Lamma Island

Hong Kong is opposite of Canada in so many ways, and I’m not simply talking about the fact that they drive on the wrong left side of the road. Now that it’s summertime, I’m finally feeling a huge difference in terms of seasonal activities. Being raised as a Canadian, I’m used to long days outside under the sun during this wonderful season. Vancouver’s rainy season is defined as the nine months of the year that are not summer, and so Vancouver’s summer is always the best time to visit. On the other hand, Hong Kong’s summer is way too hot, and it also happens to be the period of their rainy season. Bird watching, hiking – all those activities we do during Vancouver’s summer – they’re all done in the winter here. It’s kind of interesting how they go check out birds in the winter. I mean, I always knew that birds fly south during the Canadian winter, but you never really think about where they go. Being on the other side of the world broadens your view in so many ways.

Even though I’ve received advice from people time and time again, telling me not to go hiking during these blazing hot months, I still find myself faced with two outdoor treks within this one week. One is upcoming this Saturday, and we’re going to Tai O to hike up to an infinity pool. Don’t worry, I’ll definitely fill you in on that one after it happens. But the other happened last Saturday, and we went to Lamma Island – another of the small outerlying islands of Hong Kong that I’ve never visited before. Well, there was my first on Saturday!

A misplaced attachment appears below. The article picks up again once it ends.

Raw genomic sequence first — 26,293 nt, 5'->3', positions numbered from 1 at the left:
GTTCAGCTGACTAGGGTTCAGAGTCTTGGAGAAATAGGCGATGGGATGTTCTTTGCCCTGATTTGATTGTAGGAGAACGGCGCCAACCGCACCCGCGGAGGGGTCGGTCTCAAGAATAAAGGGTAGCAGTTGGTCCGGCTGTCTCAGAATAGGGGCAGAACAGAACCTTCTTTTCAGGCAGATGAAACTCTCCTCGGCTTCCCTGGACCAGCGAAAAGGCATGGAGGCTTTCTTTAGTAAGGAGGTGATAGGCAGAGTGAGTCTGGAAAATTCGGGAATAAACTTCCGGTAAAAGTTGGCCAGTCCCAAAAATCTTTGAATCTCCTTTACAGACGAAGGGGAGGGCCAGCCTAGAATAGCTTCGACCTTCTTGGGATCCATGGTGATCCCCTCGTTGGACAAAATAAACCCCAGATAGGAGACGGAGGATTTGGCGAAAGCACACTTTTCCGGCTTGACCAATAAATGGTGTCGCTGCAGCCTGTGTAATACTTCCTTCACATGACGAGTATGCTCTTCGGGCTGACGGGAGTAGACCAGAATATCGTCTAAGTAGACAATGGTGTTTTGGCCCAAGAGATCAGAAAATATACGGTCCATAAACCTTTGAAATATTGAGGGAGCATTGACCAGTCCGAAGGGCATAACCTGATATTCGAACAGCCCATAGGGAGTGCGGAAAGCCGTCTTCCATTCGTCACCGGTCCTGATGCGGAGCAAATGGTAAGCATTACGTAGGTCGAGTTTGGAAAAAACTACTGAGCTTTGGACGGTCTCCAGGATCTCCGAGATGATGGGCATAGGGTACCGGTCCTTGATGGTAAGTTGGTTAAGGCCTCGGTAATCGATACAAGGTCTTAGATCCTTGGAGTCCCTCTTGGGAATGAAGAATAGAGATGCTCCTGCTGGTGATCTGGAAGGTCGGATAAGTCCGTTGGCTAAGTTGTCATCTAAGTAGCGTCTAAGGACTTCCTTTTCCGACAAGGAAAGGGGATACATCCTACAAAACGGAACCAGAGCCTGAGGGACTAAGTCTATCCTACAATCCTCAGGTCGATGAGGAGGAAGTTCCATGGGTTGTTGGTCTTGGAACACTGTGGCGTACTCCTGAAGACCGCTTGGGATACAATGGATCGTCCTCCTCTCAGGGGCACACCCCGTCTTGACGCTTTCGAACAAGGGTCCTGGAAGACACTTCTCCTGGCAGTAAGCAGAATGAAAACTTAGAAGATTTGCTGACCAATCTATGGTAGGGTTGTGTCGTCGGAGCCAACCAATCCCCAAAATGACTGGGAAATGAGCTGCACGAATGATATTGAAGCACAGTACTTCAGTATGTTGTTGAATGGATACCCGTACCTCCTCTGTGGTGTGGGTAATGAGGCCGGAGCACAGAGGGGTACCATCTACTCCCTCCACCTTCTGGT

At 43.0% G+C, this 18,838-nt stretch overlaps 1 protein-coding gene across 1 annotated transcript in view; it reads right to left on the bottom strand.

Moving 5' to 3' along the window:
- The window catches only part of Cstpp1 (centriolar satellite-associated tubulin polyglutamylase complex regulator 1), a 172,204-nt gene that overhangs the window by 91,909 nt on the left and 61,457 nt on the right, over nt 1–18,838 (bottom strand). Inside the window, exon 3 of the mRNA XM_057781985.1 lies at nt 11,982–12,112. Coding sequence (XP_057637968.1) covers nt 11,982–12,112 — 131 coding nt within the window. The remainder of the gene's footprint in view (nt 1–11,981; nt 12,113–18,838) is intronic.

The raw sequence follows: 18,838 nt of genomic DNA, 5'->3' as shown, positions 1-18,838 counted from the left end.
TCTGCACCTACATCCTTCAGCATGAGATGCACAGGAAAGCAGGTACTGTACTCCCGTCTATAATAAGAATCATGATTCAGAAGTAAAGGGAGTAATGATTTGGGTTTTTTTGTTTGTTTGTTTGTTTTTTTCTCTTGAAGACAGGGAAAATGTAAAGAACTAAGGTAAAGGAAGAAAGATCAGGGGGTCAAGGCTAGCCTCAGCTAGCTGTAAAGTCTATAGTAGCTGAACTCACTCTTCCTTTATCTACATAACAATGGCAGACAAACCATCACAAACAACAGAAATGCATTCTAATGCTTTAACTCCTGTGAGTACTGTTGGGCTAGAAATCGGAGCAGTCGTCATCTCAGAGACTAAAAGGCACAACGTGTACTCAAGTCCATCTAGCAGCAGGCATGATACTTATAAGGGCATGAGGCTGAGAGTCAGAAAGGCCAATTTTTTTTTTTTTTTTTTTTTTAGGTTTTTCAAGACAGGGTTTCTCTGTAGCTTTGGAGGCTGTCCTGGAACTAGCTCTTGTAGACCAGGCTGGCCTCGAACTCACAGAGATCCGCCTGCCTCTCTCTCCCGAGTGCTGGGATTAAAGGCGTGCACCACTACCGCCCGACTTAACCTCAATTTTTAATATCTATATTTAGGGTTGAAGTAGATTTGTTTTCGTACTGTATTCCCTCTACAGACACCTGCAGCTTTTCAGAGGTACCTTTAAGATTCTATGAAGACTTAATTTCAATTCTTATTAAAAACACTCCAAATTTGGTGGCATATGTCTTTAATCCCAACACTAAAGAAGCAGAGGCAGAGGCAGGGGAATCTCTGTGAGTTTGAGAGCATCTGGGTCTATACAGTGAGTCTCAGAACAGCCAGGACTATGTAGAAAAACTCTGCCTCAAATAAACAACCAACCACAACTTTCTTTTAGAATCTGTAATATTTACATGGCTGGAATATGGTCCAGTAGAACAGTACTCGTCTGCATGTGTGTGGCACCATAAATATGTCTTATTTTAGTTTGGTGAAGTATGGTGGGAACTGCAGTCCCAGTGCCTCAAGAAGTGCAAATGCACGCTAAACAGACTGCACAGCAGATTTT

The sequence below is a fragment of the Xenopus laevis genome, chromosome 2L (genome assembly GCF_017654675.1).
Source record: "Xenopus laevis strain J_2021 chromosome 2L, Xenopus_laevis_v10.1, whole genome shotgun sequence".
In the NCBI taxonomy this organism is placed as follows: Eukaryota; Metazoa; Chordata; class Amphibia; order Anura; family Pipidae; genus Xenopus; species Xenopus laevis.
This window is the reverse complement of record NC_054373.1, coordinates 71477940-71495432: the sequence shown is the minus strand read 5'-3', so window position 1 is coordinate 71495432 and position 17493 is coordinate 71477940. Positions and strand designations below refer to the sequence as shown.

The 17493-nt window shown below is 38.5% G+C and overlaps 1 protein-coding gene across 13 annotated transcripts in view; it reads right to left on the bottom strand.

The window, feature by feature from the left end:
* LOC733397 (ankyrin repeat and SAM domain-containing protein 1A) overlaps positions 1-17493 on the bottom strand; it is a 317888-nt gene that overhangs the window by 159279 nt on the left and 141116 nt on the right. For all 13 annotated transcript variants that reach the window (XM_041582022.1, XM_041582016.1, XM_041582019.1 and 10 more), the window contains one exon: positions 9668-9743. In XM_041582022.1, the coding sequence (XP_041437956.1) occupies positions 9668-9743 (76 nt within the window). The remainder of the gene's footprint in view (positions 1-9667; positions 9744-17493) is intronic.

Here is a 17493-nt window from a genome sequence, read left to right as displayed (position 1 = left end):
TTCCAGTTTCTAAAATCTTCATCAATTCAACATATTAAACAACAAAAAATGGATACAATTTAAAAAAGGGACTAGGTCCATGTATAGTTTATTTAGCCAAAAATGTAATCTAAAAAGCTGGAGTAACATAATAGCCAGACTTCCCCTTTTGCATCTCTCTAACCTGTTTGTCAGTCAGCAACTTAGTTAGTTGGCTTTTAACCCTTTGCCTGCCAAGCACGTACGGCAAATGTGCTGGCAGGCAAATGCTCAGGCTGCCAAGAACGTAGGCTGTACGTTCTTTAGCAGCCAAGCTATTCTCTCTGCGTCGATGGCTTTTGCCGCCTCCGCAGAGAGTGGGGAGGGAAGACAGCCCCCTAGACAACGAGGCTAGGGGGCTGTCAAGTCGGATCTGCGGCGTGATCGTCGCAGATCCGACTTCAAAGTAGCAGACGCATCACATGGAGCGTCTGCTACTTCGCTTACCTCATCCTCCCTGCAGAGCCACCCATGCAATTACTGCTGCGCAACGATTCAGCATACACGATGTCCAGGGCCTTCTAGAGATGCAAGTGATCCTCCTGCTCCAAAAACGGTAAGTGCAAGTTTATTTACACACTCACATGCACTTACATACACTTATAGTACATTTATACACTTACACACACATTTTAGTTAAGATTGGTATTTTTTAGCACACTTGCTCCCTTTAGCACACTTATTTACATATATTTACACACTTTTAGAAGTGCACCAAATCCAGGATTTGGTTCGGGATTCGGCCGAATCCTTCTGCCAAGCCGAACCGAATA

I recall writing a short post about Cheung Chau a few months ago, and I mentioned that there was a population of around 30000 people living on that tiny island of Cheung Chau. Well, Lamma Island is about 3x bigger in terms of area, and also a bit closer to Hong Kong Island compared to Cheung Chau, but it’s only home to maybe a couple thousand people. Instead, the Hong Kong Electric Company owns a power station on the island, and they burn coal to generate enough energy for the entire Hong Kong Island. It’s funny how everybody knows that there is a wind turbine located on Cheung Chau – it’s quite iconic of the island, actually. But one wind turbine placed in an area without much wind is pretty useless; in fact, it’s probably built there just to give the company a better corporate image, because it’s a sign of ‘green energy’. Sadly, the truth is, Hong Kong is amazing at turning an inhabitable place into a livable city… in terms of ruining the environment and putting things where they don’t belong. While we have hydroelectric power available to us in Canada, Hong Kong can only burn coal. Filling in the ocean for land is another example, and I could go on and on, but we’ll skip that for now.